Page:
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Notts Police officers posted offensive words on Facebook

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Police officers in the region have posted offensive comments on Facebook, sent inappropriate emails and shared classified information online, an investigation has revealed.

A Freedom of Information request has unearthed a dossier of demeanours when it comes to using social media, especially Facebook, for those working for Nottinghamshire Police.

Although the list of shame does not name those involved, it does include their position, and includes constables and a sergeant, as well as regular staff.

The list sent to Chad shows no fewer than 12 incidents recorded between 2009 and 2012.

Of the 12 offences, half were committed by ‘police staff’, with the remaining six including five constables and one sergeant.

In total, two were given written warnings, six resulted in ‘management action’ while the remaining four of the 12 were dismissed - which included three members of police staff and a constable.

All but one of the offences mentions the use of Facebook.

Quizzed about the statistics, Nottinghamshire Police and Crime Commissioner, Paddy Tipping, said: “I’m aware that the force has policies in place regarding the use of social media and it’s important that officers and staff abide by these.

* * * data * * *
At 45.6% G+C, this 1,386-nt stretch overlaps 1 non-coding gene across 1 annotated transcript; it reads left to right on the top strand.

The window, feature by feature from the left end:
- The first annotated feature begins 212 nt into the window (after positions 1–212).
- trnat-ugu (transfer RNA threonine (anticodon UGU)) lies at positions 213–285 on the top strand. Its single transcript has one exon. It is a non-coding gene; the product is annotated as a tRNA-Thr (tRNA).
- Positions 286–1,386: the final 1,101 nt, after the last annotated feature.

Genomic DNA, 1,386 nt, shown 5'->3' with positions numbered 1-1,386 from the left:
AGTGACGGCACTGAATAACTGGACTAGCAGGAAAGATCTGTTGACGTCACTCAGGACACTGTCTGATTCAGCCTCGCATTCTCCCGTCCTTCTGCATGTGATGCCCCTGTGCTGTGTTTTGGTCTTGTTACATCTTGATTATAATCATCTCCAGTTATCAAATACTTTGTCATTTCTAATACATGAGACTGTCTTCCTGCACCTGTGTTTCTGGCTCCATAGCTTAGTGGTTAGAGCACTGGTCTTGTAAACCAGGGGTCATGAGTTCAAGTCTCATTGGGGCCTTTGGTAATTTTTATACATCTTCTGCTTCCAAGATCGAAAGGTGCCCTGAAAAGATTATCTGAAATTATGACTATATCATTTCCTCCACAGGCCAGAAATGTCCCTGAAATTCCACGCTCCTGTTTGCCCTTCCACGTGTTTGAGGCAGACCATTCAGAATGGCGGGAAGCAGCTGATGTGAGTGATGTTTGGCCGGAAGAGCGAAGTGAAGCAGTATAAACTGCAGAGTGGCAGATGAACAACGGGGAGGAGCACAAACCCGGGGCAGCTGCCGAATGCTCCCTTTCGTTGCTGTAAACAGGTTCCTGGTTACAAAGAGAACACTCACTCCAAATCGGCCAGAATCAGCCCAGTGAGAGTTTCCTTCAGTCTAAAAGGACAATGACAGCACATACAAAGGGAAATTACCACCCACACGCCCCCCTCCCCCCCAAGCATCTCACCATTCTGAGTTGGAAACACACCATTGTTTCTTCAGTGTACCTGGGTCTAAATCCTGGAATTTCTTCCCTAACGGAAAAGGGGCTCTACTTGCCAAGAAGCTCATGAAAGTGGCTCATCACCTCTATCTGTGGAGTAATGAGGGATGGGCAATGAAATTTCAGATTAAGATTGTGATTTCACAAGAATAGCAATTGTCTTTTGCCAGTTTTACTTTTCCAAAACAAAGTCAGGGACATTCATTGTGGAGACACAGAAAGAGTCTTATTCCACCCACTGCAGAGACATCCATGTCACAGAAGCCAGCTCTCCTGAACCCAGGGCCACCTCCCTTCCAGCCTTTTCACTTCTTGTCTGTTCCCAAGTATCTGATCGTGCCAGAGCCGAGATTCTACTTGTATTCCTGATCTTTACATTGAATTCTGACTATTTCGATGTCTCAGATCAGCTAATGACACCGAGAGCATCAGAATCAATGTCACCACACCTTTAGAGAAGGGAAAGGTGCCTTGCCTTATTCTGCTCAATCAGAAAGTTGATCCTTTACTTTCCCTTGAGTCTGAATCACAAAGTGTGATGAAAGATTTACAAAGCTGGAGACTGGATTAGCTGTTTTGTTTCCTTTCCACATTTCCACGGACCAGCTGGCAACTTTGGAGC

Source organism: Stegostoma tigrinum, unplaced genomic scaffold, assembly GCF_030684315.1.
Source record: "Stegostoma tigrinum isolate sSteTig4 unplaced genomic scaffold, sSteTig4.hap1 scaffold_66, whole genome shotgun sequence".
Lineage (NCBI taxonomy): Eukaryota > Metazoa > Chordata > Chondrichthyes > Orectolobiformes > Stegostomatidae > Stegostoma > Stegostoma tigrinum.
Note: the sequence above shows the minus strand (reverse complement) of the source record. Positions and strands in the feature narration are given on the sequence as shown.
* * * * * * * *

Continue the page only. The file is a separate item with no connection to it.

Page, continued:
“While social media is a popular form of interaction and communication it needs to be used responsibly - whoever you are and wherever you work.

“Disciplinary procedures are really an operational matter, but I think it shows that the processes the force has in place are effective, particularly when you consider that all the cases cited pre-date police and crime commissioners.”

Indeed, the request for details through the Freedom of Information Act asked for the number of incidents between 2009 and 2014.

However, the last incident recorded was from 2012.

A 12-page document outlining the policy for employees at Nottinghamshire Police was put together in October 2012 stating that the use of such communication ‘must be properly governed’ to ‘maintain and enhance reputation and professionalism’.

It was also stated that staff would benefit from ‘further guidance and clarification on the standards of behaviour expected of them when using social and digital media.’

It continued: “Our use of social and digital media will at all times be professional, honest, transparent, accountable, ethical, appropriate, proportionate and justified in law.”

* Of the four members of staff dismissed for using Facebook, two were deemed to have posted inappropriate comments regarding their colleagues. One staff member had ignored management advice over the issue.

A third staff member sacked had shared police information on Facebook, therefore committing a breach of duty.

A constable was fired in 2011 after they posted a photo on Facebook of injuries they sustained by a member of the public.

Other constables were disciplined for posting details of an upcoming police operation, with another making comments about muslims in London failing to observe a two-minute silence.

A sergeant faced management action after makings offensive comments about police training.

 

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